Long-term follow-up information was available through a neurologic and MRI examination performed 26 months after surgery. The cat had no evidence of clinical recurrence at that time, and the owner reported no concerns at home. The cat's quality of life was described as excellent. Neurologic examination revealed only a mild delay in postural reactions of the right pelvic limb and the same slight monoparesis as noted at the 12-month examination. Results of MRI confirmed no recurrence of the angiomatosis at L2 (Figure 3). The MRI protocol was similar to the one used at the time of the initial diagnosis, with the addition of a postcontrast T1-weighted fat suppression sequence. Other MRI findings at this time were mild leftward displacement of the spinal cord from L1 through L3 secondary to epidural fat accumulation. Minimal spinal cord compression was noted. The right-sided hemilaminectomy site was unremarkable in appearance. Adjacent to this site, non–contrast-enhanced osteoproliferative bone was identified, consistent with a benign reaction. No contrast enhancement was identified in the region of the previous angiomatosis lesion. A heterogeneous intramedullary T2-weighted hyperintensity was identified within the spinal cord, spanning T10 through L3, and was most severe at the site of the previous angiomatosis lesion. This finding was attributed to the previous radiation therapy.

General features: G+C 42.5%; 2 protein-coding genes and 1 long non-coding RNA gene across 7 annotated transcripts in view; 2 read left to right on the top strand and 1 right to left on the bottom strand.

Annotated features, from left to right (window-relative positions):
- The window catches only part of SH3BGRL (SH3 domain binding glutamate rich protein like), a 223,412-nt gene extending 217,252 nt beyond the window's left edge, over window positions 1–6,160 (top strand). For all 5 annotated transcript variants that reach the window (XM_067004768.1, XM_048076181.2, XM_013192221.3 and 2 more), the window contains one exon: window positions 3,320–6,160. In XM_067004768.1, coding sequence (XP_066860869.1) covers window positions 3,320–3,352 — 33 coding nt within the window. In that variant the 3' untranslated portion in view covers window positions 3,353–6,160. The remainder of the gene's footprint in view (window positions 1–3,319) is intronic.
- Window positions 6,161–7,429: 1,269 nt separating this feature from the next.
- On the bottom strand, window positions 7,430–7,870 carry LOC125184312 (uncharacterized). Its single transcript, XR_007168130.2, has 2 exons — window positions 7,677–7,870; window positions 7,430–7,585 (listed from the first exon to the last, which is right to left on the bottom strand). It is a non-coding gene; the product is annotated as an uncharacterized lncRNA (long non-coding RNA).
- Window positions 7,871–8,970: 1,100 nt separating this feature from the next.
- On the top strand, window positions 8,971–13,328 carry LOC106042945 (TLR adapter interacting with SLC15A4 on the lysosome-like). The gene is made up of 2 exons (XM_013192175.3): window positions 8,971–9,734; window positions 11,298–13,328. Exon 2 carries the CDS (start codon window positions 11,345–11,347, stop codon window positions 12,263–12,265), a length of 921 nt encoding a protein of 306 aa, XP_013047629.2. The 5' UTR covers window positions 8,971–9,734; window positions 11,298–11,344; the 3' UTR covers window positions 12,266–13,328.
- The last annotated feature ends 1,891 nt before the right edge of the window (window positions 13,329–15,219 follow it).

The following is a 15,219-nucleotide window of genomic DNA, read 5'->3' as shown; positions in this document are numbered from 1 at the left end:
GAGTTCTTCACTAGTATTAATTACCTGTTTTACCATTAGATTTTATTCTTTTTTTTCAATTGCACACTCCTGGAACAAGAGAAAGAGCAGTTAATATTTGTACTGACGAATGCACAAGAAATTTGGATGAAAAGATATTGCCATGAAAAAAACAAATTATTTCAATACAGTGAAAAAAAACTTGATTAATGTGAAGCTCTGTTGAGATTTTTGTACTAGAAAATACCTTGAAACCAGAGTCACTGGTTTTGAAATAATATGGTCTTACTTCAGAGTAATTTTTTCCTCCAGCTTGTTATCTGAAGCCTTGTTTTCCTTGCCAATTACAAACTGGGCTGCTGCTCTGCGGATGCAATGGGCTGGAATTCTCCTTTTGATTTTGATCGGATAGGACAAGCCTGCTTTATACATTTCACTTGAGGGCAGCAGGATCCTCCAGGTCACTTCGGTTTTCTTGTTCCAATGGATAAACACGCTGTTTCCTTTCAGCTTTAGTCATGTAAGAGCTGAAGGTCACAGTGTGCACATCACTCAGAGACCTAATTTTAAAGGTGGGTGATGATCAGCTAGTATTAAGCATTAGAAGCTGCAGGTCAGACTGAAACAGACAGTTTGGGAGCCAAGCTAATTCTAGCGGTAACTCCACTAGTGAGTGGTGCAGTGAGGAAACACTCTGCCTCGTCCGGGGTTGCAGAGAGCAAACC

Figure 3—
Figure 3—

Representative MRI images of the thoracolumbar spinal region in the cat of Figure 1, obtained 26 months after surgical decompression and radiation therapy for treatment of vertebral angiomatosis of L2. Images include postcontrast axial (A) and dorsal (B) T1-weighted fat suppression views and axial (C) and sagittal (D) T2-weighted FRFSE views. Resolution of spinal cord compression was evident in all planes, with no evidence that the angiomatosis had recurred. A mild leftward shift of the spinal cord was identified that was believed to be attributable to accumulation of fat within the neural canal. A benign osteoproliferation was present along the right side of the vertebral column adjacent to the previous laminectomy site (arrows). The complete lack of contrast enhancement in this region excluded the possibility of angiomatosis recurrence. An intramedullary T2-weighted hyperintensity, most appreciated in the sagittal plane (asterisks), was found extending from T10 to L3.

Citation: Journal of the American Veterinary Medical Association 253, 12; 10.2460/javma.253.12.1604

Discussion

Vertebral angiomatosis is a rarely reported cause of thoracolumbar myelopathy in cats.1–3 Prior to this report, this condition had been described in only 5 cats. The diagnosis was made at postmortem examination for 2 of those cats and following surgical biopsy for the other 3 cats.1–3 Of the 3 surgically treated cats, 1 died immediately after surgery and the other 2 had neurologic improvement; however, the clinical follow-up period for those cats was limited to 4 months. No adjuvant treatment was performed for any of the 5 cats.